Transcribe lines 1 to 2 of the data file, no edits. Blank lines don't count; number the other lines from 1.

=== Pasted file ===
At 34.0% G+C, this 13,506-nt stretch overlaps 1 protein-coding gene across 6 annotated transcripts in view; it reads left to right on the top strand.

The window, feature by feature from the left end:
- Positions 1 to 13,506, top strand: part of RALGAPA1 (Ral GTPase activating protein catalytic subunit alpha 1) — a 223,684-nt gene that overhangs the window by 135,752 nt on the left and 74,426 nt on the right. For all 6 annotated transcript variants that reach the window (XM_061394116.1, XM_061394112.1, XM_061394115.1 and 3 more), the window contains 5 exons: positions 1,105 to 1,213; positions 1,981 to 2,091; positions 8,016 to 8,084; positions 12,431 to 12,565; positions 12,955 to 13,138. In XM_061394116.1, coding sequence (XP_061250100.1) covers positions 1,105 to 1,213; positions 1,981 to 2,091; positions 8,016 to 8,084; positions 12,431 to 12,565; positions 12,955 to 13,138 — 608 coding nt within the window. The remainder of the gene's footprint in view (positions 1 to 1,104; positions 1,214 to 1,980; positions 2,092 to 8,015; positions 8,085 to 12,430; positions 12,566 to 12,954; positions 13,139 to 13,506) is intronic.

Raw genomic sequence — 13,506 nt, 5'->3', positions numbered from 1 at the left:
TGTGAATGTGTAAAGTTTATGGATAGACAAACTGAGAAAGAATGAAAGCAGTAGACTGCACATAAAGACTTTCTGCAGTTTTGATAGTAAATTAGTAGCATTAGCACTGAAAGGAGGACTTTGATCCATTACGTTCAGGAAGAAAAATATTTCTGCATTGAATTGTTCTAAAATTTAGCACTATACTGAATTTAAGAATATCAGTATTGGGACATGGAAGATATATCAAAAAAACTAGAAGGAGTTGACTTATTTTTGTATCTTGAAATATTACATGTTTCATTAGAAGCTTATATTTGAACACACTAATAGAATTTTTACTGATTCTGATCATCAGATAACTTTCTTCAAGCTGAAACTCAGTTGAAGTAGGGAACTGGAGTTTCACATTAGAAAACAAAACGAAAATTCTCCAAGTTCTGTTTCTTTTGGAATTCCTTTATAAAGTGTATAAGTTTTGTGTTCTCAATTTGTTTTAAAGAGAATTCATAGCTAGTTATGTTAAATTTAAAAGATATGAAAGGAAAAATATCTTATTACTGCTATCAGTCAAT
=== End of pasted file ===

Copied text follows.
At 34.0% G+C, this 13,506-nt stretch overlaps 1 protein-coding gene across 6 annotated transcripts in view; it reads left to right on the top strand.

The window, feature by feature from the left end: